You can see I messed up

I piped and iced everything freehand, and since you can't really "erase" piping or icing, all I could really do was scrape off any mistakes with a toothpick. Fortunately, the shots in the video are all relatively quick so you don't really catch the errors.

The easiest cookies to do for me were the H.O.T. and the Turbo cookies. Easy meaning, they were easier to draw. Turbo was relatively time-consuming because of all the different actions I had to make of them.

I was a diehard fan of H.O.T. in middle school, so I got in a lot of practice drawing them since childhood lol.

H.O.T.'s "Candy" MV screenshot (but I knew the dance from middle/early highschool too haha)

I knew a "Candy" scene would be incomplete without HeeJun's signature butt hopping move.

Turbo's "Love is" song performance screenshot; visit my YouTube Channel to view the full video.

Fun Fact: Turbo's first album was the first CD I ever had!

The more difficult cookies to make were pretty much all the girl group cookies. For the 2NE1 group members, I wanted to make sure I captured their wild costumes, which totally distinguishes them from the other girl group cookies:

Even as a 90s Kpop fan, I still love the newer stuff too, and I especially love 2NE1!

2NE1's "Fire" MV screenshot, which I used for inspiration.

The Wonder Girls cookies took me FOREVER. Consequently, their "Nobody" sequence in my video is my personal fave. :)

Wonder Girls "Nobody" MV screenshot

I want nobody, nobody, but you~~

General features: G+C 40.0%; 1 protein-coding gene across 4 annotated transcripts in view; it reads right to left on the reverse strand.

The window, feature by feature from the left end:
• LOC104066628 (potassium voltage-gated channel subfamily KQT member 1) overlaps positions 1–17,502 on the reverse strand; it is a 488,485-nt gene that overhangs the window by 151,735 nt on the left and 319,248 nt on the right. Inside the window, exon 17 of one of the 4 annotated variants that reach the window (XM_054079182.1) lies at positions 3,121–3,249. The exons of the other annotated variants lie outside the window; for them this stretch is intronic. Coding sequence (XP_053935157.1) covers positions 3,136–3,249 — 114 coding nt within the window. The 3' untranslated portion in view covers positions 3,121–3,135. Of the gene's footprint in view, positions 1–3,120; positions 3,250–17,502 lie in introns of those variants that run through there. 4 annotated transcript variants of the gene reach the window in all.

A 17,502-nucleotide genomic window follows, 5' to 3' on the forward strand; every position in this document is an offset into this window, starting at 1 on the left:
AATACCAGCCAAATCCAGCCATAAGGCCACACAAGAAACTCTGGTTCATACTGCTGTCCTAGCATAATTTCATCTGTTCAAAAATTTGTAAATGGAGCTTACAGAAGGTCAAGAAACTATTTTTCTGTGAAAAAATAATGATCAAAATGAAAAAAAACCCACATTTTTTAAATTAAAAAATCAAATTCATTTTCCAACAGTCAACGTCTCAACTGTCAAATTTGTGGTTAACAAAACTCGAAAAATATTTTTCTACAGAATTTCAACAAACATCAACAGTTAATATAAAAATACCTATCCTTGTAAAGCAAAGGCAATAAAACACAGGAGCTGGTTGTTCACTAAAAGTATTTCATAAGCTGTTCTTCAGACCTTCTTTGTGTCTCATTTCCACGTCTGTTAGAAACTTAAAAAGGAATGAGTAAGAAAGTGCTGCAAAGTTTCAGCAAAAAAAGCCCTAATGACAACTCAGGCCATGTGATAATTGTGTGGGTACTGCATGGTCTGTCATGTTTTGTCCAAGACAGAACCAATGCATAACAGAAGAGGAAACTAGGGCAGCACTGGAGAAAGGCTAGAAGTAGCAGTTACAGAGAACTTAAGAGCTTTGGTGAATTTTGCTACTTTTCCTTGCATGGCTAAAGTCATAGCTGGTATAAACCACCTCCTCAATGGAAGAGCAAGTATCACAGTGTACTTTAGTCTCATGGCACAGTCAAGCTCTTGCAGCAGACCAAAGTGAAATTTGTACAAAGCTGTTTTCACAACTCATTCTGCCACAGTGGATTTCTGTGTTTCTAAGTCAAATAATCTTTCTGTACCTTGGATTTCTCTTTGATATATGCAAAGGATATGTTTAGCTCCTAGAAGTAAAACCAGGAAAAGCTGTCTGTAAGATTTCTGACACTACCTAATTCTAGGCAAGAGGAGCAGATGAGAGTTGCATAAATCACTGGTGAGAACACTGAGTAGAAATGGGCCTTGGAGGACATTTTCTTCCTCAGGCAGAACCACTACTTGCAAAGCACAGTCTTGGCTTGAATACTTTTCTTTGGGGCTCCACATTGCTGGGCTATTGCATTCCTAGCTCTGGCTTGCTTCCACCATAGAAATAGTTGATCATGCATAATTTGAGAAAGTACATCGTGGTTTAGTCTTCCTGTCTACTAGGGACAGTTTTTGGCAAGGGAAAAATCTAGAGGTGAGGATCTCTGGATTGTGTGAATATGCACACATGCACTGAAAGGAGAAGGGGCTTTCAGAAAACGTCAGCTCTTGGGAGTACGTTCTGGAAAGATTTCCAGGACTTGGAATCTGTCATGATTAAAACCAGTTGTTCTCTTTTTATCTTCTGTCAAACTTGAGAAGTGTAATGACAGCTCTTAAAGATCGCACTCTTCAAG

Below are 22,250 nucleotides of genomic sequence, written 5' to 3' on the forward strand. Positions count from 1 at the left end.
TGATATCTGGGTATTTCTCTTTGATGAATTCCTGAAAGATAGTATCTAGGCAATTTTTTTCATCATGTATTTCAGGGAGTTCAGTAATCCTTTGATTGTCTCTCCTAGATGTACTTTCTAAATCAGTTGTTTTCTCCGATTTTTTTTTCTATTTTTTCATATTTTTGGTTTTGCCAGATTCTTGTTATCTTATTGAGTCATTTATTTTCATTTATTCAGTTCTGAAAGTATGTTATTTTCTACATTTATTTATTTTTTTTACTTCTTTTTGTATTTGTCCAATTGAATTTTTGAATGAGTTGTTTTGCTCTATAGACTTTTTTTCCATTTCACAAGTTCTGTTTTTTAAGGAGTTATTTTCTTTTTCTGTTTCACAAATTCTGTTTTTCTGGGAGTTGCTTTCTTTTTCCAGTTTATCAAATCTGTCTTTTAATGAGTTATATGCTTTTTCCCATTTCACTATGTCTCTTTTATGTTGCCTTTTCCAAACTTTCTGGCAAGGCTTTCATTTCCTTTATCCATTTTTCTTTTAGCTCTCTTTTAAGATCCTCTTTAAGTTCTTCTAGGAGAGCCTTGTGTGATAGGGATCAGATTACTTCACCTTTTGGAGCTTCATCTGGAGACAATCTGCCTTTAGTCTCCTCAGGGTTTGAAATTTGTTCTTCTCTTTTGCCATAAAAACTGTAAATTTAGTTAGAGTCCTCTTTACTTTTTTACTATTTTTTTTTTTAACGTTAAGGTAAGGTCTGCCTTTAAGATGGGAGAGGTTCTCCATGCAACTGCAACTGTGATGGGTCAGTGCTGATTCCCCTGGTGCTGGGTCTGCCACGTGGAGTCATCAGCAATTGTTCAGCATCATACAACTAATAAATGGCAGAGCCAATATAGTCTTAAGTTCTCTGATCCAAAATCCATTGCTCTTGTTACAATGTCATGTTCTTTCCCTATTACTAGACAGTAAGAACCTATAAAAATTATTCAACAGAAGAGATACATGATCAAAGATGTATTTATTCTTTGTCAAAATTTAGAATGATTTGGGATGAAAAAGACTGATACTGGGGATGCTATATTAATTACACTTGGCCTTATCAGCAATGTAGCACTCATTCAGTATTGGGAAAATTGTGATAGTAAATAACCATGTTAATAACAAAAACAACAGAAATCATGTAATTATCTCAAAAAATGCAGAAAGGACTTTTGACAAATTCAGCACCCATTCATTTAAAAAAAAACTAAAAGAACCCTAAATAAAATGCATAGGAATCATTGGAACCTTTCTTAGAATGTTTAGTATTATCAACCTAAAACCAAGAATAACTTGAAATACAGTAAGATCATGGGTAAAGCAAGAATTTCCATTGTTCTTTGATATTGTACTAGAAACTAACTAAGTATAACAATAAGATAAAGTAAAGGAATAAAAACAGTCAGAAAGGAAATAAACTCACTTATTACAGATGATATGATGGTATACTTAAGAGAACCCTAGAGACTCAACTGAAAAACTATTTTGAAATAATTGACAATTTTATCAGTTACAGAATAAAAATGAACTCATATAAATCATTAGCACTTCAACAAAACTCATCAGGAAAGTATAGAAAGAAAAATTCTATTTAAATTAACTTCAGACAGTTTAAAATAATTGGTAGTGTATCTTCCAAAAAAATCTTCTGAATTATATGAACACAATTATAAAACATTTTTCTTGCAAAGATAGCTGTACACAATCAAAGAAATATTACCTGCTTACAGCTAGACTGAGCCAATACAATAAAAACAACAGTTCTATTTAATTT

The S.E.S. cookies actually drove me insane. Since their outfits are pretty much completely white, I wanted to use black icing to outline them, and that ended up taking me almost as long as the Wonder Girls cookies but was a more painful experience.

S.E.S.'s "Cause I'm Your Girl" live performance screen shot

And finally, the Kpop kings who reign supreme: Seotaiji & The Boys:

I remember completely wigging out as a kid when I first saw them do these robot dance moves.

Seotaiji & The Boys "환상속에 그대" ("Hwan Sang Sok Ae Geu Dae") live performance screenshot

This group always bounced back with hit songs and dance moves that would end up revolutionizing and directing the subsequent changes in Kpop music. Their "Come Back Home" song even made snowboarding winter gear fashionable.

I drew these scenes with a black edible marker on white fondant that I rolled and cut out.

I knew this signature "Come Back Home" dance sequence also had to be included in my video. You can watch their actual live performance here to see what I based these off of:


Phew! So yes, all in all, this project WAS a lot of work.

I almost abandoned the idea altogether at first, because it just seemed like too much work! I ended up taking on the project, because after sharing the idea with a couple friends, I ended up convicing myself that it was still worth taking it up as a personal challenge. I wanted to carry out and accomplish a creative idea that I had in my mind into reality, and in this respect, I guess I have already won. :)

But I'd still appreciate your votes!! *wink wink*


Please do join up on my Facebook fan page, as I will post up these and more photos that I don't include in this post. Also, subscribe to my YouTube, because I'll be making more videos too! Thanks everyone!

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Tuesday, November 9, 2010

K-pop stands for Korean Pop (music) ^^

This is just a super short mini-post to let you all know about my second video! It's entitled, "Delicious Kpop Battle." :)

This is my entry into KoreAm Magazine's Krazy K-pop Video contest. You can find out more about the contest here.

Keep your eye out for a post to follow with more on KoreAm! :)